For women


Basic tests for women (examples):

  • Cycle day 2-3 FSH and estradiol; transvaginal ultrasound
  • Anti-Mullerian hormone (AMH)
  • Prolactin
  • TSH
  • Hysterosalpingography (HSG)
  • Specialized tests for women:
  • Hysterosonography or hysteroscopy
  • Laparoscopic examination (intra-pelvic operation)
  • Fragile X
  • Karyotyping (Chromosome test done on a blood sample)
  • Free testosterone, DHCA, DCHA-S, 17-hydroxy-progesterone, fasting blood sugar and insulin (for patients with polycystic ovarian syndrome)

Hormone testing to assess egg quality

Three simple blood tests can check hormone levels and reveal more information about egg quality.

These tests may also help diagnose infertility in younger women, who ordinarily would not be experiencing reduced ovarian reserve or poor egg quality:

  • Basic FSH:

FSH (follicle stimulating hormone) is the main hormone involved in producing mature eggs in the ovaries.

If this test reveals excessive levels of FSH in the body, it is a signal that the brain is trying to boost poorly performing ovaries into action.

(In other words, the ovaries may need extra help to make eggs.)

  • Estradiol:

Estradiol is the most important form of estrogen found in the body, and it is responsible for maintaining healthy eggs in a woman’s ovaries, as well as for facilitating a healthy pregnancy.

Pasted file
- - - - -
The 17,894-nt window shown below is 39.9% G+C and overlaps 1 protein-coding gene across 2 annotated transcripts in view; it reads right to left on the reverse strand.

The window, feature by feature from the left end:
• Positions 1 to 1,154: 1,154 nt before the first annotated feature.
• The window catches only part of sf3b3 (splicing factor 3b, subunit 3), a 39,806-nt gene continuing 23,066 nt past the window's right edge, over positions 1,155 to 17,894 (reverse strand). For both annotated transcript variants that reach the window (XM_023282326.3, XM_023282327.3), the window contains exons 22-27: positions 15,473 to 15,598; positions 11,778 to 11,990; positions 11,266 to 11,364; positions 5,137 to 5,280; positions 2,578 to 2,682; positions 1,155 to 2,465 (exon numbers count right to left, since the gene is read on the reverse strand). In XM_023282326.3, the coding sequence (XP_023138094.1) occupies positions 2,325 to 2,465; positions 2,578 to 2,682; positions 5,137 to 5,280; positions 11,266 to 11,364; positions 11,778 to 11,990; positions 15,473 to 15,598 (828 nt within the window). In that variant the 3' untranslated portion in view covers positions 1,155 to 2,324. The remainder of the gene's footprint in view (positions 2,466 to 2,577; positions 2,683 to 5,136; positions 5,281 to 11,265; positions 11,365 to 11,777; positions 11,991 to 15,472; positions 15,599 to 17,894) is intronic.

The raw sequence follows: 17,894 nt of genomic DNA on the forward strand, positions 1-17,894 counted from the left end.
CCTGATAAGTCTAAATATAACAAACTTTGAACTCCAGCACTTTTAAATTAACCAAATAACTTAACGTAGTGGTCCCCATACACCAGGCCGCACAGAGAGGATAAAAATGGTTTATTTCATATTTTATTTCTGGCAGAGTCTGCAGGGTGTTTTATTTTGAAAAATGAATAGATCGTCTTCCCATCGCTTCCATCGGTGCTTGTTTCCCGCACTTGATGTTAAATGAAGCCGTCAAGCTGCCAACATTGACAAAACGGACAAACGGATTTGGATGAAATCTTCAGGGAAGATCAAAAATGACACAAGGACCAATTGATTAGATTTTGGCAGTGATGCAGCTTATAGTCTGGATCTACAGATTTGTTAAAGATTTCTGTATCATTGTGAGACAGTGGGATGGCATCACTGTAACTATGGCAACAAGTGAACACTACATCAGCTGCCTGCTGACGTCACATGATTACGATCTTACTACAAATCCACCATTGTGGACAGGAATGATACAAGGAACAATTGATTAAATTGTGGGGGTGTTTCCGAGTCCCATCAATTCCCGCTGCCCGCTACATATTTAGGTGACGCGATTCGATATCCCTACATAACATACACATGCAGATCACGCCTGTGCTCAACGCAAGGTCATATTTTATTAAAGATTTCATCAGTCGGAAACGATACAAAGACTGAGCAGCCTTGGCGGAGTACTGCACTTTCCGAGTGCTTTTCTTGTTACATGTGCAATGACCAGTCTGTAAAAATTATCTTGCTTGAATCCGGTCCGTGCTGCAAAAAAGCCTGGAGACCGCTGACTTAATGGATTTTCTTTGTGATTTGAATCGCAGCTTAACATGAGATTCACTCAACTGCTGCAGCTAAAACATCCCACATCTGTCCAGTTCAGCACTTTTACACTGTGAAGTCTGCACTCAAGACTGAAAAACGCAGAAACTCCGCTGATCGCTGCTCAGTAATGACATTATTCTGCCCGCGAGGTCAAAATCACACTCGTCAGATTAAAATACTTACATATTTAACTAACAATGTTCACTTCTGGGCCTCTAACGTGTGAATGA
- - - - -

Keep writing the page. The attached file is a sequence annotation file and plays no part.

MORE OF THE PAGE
If this test shows high levels of estradiol, it indicates a problem with egg numbers and/or quality. It is evaluated together with FSH.

  • Anti-Mullerian hormone (AMH):

AMH is a blood test that directly measures the ovarian reserve.

AMH is produced directly by early stage ovarian follicles.

High levels (over 4) are favorable, while low levels (less than 1.0) indicating a decreased ovarian reserve.

AMH may be the best measure of the menopausal transition and ovarian age.

It may also be useful in predicting ovarian hyperstimulation syndrome, the effects of chemotherapy, and in determining the treatment of PCOS.

AMH seems to be a superior predictor of ovarian response compared to other markers, including age, and cycle day 3 FSH and estradiol.

It offers similar predictive value compared to AFC.

AMH may be performed at any point of the menstrual cycle.

Some of these preliminary fertility tests can be performed by your primary care physician or gynecologist before seeing fertility specialists.


Ultrasound evaluation to assess egg quantity


Antral follicle count:

One of the first tests that is typically performed at an initial patient visit at REA Fertility Unit is a transvaginal ultrasound.

This ultrasound allows the physician to evaluate the uterus and uterine cavity, and ovaries.

Especially if done just prior to ovulation, the ultrasound can be very informative in making sure there are no fibroids or endometrial polyps affecting the uterine lining.

Very importantly, the physician can assess the number of small follicles in the ovaries.

Ideally, about 10-20 total follicles should be visualized in the two ovaries.

If the follicle count is much lower, this may be an indication of declining ovarian reserve.


For men

Basic tests for men (examples):

  • Spermogram

Specialized tests for men (examples):

  • Y-Chromosome micro-deletion DNA analysis (blood test)
  • Sperm Chromatin Separation Assay (SCSA) for DNA fragmentation (sperm test)

Hormonal tests (examples):

  • FSH, LH, testosterone, prolactin, estradiol (blood tests done when severe male infertility is found)